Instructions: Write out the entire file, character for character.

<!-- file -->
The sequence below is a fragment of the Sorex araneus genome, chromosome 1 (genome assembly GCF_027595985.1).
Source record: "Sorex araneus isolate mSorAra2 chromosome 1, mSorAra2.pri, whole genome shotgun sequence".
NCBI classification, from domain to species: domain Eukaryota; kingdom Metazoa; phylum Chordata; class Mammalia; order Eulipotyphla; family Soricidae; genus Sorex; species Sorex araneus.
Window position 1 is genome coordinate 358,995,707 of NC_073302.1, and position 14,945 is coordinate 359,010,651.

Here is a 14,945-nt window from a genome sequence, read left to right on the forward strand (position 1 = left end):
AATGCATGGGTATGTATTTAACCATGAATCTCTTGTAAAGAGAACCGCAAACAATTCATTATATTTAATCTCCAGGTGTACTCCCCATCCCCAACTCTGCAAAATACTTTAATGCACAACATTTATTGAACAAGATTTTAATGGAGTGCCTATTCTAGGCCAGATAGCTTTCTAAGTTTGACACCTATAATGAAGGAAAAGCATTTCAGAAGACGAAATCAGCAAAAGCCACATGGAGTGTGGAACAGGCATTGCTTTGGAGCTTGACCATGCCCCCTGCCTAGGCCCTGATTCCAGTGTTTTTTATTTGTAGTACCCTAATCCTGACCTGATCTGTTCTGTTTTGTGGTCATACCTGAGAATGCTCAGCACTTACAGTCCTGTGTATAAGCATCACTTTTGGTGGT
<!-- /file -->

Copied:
The sequence below is a fragment of the Sorex araneus genome, chromosome 1 (genome assembly GCF_027595985.1).
Source record: "Sorex araneus isolate mSorAra2 chromosome 1, mSorAra2.pri, whole genome shotgun sequence".
NCBI classification, from domain to species: domain Eukaryota; kingdom Metazoa; phylum Chordata; class Mammalia; order Eulipotyphla; family Soricidae; genus Sorex; species Sorex araneus.
Window position 1 is genome coordinate 358,995,707 of NC_073302.1, and position 14,945 is coordinate 359,010,651.

Here is a 14,945-nt window from a genome sequence, read left to right on the forward strand (position 1 = left end):
AATGCATGGGTATGTATTTAACCATGAATCTCTTGTAAAGAGAACCGCAAACAATTCATTATATTTAATCTCCAGGTGTACTCCCCATCCCCAACTCTGCAAAATACTTTAATGCACAACATTTATTGAACAAGATTTTAATGGAGTGCCTATTCTAGGCCAGATAGCTTTCTAAGTTTGACACCTATAATGAAGGAAAAGCATTTCAGAAGACGAAATCAGCAAAAGCCACATGGAGTGTGGAACAGGCATTGCTTTGGAGCTTGACCATGCCCCCTGCCTAGGCCCTGATTCCAGTGTTTTTTATTTGTAGTACCCTAATCCTGACCTGATCTGTTCTGTTTTGTGGTCATACCTGAGAATGCTCAGCACTTACAGTCCTGTGTATAAGCATCACTTTTGGTGGT